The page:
As noted previously, Fr. Bernie Rosinski, SCJ, is among those on a pilgrimage to Rome organized by the province development office. Today he writes about several visits of the group in the city, as well as Mass celebrated at the Generalate:
The group visited a number of places and saw a variety of masterpieces or historical artifacts: St. Peter in Chains (the Moses of Michelangelo and the chains that bound St. Peter in the Mamertine prison before his execution on Vatican Hill); the Coliseum, erected by Emperors Vespasian and Titus to wipe out all traces of the Emperor Nero’s highly unpopular and cruel domination of Rome; the Roman Forum down through the centuries before Roman civilization really took hold under the emperors and after; St. Mary Major, the last of the four major basilicas of Rome visited by our group (cradle of Jesus and historical mosaics dating back to 6th century and later).
Francesco, our guide, was very capable in English and spoke with an American accent. He was extremely knowledgeable and told us he “loved to talk.” It was for this reason we obtained truly extensive explanations of the many places we visited and their features. He may be our tour guide again on Sunday; at least the group hopes so.
The group was treated to a talk by Fr. John van den Hengel, the Vicar-General of the Priests of the Sacred Heart, on the international scope of the congregation. After, was a Mass concelebrated in English by the superior general of the congregation, Fr. José Ornelas Carvahlo.
Fr. General also gave our pilgrimage group a talk with slide illustrations that described the status of the Congregation of the Priests of the Sacred Heart worldwide. It was fascinating in its presentation of how the congregation and the church is moving toward the southern hemisphere, the aging patterns of the northern hemisphere. We who have been present at general chapters and conferences are familiar with the statistics but it was an eye-opener for the pilgrim group.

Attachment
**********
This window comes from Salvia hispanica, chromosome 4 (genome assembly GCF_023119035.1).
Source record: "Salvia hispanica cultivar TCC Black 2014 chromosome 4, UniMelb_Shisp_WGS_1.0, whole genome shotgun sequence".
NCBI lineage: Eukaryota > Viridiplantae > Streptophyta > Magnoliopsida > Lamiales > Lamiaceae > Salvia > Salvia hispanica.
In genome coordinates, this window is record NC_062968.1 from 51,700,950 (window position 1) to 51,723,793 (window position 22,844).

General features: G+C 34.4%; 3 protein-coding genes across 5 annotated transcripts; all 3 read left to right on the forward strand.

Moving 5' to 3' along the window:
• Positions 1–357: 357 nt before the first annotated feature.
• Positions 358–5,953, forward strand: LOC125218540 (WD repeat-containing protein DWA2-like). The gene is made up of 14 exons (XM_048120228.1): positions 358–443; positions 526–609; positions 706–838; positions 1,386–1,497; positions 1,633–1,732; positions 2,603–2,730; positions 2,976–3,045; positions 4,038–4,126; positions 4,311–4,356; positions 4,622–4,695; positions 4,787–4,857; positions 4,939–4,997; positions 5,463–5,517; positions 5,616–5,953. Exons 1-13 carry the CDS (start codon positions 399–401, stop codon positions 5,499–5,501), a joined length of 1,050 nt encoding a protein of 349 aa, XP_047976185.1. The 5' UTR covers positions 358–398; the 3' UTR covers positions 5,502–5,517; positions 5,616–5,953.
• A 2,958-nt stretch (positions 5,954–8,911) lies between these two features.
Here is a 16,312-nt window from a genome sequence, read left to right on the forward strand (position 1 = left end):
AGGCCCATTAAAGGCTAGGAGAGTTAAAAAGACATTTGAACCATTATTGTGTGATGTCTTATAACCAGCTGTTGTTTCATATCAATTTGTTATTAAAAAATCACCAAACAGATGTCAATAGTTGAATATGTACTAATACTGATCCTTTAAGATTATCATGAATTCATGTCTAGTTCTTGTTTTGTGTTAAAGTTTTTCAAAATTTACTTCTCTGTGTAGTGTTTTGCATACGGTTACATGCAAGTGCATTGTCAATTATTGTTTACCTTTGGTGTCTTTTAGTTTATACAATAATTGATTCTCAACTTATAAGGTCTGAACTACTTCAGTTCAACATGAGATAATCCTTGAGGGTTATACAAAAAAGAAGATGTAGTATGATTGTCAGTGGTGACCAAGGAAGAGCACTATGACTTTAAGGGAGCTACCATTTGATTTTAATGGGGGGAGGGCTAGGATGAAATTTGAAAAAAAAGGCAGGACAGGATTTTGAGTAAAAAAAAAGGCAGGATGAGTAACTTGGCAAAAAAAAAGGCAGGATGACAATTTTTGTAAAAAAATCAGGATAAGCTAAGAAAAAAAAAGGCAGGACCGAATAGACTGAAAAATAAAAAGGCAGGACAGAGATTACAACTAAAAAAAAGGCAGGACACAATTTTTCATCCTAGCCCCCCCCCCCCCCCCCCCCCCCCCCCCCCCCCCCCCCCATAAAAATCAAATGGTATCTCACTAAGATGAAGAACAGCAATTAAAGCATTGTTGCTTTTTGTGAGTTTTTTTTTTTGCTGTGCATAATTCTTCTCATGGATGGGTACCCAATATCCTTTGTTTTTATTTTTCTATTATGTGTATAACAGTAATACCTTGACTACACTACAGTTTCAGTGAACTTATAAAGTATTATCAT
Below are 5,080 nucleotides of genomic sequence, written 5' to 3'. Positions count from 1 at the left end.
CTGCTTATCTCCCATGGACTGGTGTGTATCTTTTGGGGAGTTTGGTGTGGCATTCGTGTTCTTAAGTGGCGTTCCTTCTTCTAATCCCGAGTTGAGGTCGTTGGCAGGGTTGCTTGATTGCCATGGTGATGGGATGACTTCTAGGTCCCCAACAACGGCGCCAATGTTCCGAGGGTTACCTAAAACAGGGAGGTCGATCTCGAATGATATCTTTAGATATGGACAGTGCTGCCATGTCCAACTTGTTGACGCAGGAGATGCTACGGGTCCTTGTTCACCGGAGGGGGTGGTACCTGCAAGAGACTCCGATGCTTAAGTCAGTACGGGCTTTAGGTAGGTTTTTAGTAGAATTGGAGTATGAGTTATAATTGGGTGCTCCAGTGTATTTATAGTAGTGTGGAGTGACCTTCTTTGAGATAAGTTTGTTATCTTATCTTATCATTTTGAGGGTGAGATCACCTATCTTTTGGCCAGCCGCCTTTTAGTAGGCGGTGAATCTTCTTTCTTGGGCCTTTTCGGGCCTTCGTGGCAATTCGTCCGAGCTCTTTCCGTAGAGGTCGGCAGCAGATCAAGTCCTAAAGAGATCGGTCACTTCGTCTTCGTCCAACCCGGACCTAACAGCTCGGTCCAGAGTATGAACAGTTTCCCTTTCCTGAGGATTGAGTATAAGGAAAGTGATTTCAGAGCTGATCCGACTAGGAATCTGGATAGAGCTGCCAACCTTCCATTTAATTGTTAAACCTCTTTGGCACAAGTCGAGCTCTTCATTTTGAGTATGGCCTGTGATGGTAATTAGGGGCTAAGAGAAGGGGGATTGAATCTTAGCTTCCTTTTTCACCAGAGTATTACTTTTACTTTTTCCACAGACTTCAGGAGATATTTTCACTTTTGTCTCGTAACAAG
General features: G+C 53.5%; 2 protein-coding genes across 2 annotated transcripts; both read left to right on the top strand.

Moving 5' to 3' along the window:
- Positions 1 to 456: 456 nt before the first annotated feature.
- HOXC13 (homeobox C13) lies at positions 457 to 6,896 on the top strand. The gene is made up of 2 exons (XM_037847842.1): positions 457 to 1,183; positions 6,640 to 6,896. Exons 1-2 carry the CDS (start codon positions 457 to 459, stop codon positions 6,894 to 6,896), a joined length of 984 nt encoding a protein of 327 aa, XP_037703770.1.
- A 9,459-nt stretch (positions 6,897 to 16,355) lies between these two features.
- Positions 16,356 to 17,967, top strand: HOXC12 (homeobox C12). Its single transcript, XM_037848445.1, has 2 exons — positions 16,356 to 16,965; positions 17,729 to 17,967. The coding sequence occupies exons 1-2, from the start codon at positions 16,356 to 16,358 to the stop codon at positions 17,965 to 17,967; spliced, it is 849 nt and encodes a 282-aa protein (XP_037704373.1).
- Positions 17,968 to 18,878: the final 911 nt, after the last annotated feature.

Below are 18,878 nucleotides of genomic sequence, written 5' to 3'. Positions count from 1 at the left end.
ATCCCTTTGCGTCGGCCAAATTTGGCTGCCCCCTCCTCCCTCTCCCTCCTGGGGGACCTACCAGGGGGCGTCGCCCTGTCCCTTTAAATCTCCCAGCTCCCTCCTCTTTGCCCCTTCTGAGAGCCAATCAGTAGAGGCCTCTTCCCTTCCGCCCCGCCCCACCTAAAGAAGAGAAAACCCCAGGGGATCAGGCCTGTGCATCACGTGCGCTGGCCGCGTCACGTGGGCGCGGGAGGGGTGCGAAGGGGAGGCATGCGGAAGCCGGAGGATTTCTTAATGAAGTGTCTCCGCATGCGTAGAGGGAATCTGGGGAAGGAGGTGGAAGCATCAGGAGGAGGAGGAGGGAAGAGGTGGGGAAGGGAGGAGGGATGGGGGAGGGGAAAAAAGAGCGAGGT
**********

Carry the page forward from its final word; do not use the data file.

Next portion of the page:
We citizens of any particular place have a tendency to localize our interests and neglect what is happening elsewhere. Our media has a tendency to note particular events; trends and directions are less concrete and therefore not part of what we hear on TV or read about in our newspapers and magazines. That was remedied by Fr. General’s presentation. Several members of the group asked pointed and intelligent questions afterwards. They seemed very interested in what was happening in the church. At the end of the presentation Fr. General thanked the people for their support of the SCJs in the United States and noted that much of what we are able to do worldwide comes from the support of the U.S. Province.
The end of the day saw a dinner hosted by the Priests of the Sacred Heart for the pilgrim group in the community dinning room. Along with visible evidence of the internationalization of the congregation seated at table (students and curia staff from 17 of the 41 nations in which the Priests of the Sacred Heart are found worldwide), the pilgrim group enjoyed a meal of lasagna, peas, string beans, potato fries, and chicken along with an Italian tort and aperitifs of several kinds for dessert. What many pilgrims found amazing was the fact that the food was served by the Superior General, general councilors, curia staff and students. And the same cleared the dishes away afterwards.
In their turn, many SCJs present were fascinated by S. Natividad, the group’s 92-year-old pilgrim. They spoke to her, teased her, and were teased in turn. This gracious lady was a great source of pride to her three daughters who accompanied her on the pilgrimage. Fr. General chose to sit at her side.